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    Meaningful Mentorship
    The Vault

    Meaningful Mentorship

    June 2016

    Attract top talent, develop the team, grow the business.  Every business owner knows this is the key to success.  But why do we struggle so hard to retain talent?  Why is team cohesion such an elusive creature?  If we’re paying people well, why don’t they stay?  What in the world are they seeking?!

    The answer may lie in mentorship.  According to a study by Harvard Business Review, younger employees value mentoring and coaching -- so much so that they frequently leave their current jobs in search of another position that provides greater mentorship opportunity. It’s such a problem that even big companies like Microsoft and KPMG have responded by developing programs that place co-workers in different divisions together to mentor each other.  Both sides are provided fresh ideas about career paths, developing new skills, and staying engaged with their colleagues and the company in general.  It’s a new way of thinking that's producing big results.

    Mentorship is not a new idea, of course.  Many companies have tried to foster mentorship within their organizations, but usually end up with mixed results. You know the drill: Business owners and/or HR departments eagerly set up colleagues for lunches or other work “dates”, and cross their fingers that a relationship will spark. It’s like a blind date for professionals.  The hope is that the more seasoned pro will take an eager novice under his or her wing and, fingers crossed, the company’s next generation of great leaders will be born. Except, usually, everyone winds up disappointed.

    As your company’s leader, you need to find a way to build your mentorship program on more solid ground.  In other words, you need to weave the mentality of mentorship -- where more seasoned team members are actively and continually passing on skills and knowledge while modeling teaching behavior -- into the way your team works, on a daily basis, so that mentorship becomes part of the company culture and not a one-time “date” that relies solely on luck.  This is what I like to call “mentoring outside the lines”.

    Here are three suggestions to get you started.

    1. Be a mentor yourself.

    Effective leaders model the behaviors they want to see because they understand that those working under them are sensitive to their actions and energies.  The way you behave, speak, and engage with other people is constantly being watched by your employees.  Thus, you must take on the role of mentor yourself.  Demonstrate positive, respectful, and solution-oriented approaches in everything you do.  Take the time to explain your reasoning when appropriate, and walk your team through the process.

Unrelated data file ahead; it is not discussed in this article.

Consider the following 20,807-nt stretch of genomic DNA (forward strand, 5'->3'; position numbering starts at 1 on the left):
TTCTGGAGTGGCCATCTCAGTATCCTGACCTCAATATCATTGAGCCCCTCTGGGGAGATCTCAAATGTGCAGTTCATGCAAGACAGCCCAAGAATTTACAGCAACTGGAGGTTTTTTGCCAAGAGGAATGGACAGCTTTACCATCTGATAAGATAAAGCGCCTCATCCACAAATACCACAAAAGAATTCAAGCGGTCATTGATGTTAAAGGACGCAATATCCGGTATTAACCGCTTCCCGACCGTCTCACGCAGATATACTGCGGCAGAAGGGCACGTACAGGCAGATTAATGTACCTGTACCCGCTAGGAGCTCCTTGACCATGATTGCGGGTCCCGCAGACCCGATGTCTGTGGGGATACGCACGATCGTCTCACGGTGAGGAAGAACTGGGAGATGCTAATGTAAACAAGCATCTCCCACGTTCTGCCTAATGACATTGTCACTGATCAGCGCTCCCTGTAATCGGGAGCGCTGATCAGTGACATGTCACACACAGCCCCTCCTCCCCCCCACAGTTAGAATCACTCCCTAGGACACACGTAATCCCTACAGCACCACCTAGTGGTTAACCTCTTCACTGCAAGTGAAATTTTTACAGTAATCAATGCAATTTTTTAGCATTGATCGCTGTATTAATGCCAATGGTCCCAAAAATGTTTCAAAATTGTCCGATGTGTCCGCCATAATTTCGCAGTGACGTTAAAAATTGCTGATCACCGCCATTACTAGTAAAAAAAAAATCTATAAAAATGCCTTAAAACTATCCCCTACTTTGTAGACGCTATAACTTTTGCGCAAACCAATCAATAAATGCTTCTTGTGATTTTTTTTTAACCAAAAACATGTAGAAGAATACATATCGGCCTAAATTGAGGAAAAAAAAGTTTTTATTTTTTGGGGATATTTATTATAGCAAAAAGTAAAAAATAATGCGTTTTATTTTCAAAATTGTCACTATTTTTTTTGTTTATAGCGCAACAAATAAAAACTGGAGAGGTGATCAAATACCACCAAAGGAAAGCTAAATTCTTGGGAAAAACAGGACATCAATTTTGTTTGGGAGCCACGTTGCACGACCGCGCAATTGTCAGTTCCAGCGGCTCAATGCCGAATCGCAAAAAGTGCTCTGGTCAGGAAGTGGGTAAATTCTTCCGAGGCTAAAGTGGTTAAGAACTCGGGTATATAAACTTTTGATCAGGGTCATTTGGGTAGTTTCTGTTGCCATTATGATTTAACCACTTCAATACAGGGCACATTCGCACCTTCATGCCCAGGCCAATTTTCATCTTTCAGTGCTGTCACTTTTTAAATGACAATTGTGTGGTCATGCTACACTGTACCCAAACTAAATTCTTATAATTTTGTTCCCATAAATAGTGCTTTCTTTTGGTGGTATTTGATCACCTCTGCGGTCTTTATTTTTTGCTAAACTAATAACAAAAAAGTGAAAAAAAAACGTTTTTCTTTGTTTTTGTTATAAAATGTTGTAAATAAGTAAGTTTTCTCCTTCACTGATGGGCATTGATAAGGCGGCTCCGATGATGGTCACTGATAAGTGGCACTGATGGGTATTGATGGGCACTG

You’ll still be a manager sometimes.  That’s okay.  There are clear times -- navigating a crisis or executing a quick-turn deliverable, for example -- when you’ll need to take the reins and get things done in a more managerial way.  But, in general, you need wear your coaching hat more.  Facilitate trial and exploration. Provide context around the bigger picture and larger goals, and give junior team members the opportunity to think through and pitch their potential approaches and solutions.  In short, create good teachers by being a good one yourself.

    2.  Get used to falling on your face.

    Remember when your child first learned to walk?  She had been cruising the couch for weeks and was ready to let go.  You both embraced the task at hand and you gave her the time and space needed to meet it.  With excitement she stepped out, took two steps on her own, and promptly fell.  Did you scold her?  No, you picked her up, helped her regain her balance, and encouraged her to try again.  One day she got it.  And then she just took off.

    One of the keys to successful mentorship is conveying a sense of belief in your team members and what they are capable of accomplishing. Setting high goals and expectations while giving people the space to rise and meet those expectations is the mark of a good leader -- just as it is a good parent.  If you want your employees to “take off”, you have to let them stumble at first.

    Failure is a great teacher, and a leader who embraces that mentality will see greater success.  A culture that rewards creativity and trying new things--without punishing the misses--produces a team of savvy problem-solvers that can think on its feet and is energized (not paralyzed) by new challenges.  When the going gets tough, that’s exactly the kind of team you’ll want in your corner.

    3. Coach the whole person.

    No one comes to work in a bubble.  Every one of your employees is under pressure at home that impacts his or her work life.  No one can “leave it all at the door”.  When you understand this, you can coach more effectively.

    Is one of your employees struggling with exhaustion because of a new baby at home?  Be supportive of his efforts to juggle it all by putting him in touch with another colleague who has had a similar experience.  Does someone else seem particularly passionate about something outside of her existing role? Identify ways to help her hone her interest and skills in that area.  Make having insight into your employees lives a critical component of your job.

    Remember that the goal of mentorship isn’t just to train up the next generation of business leaders.  The goal is to create a culture of teaching so that your current junior staff will rise up, when the time comes, and naturally pay it forward to the next set of new recruits.  It’s a time-intensive process, but it’s so worth it.  

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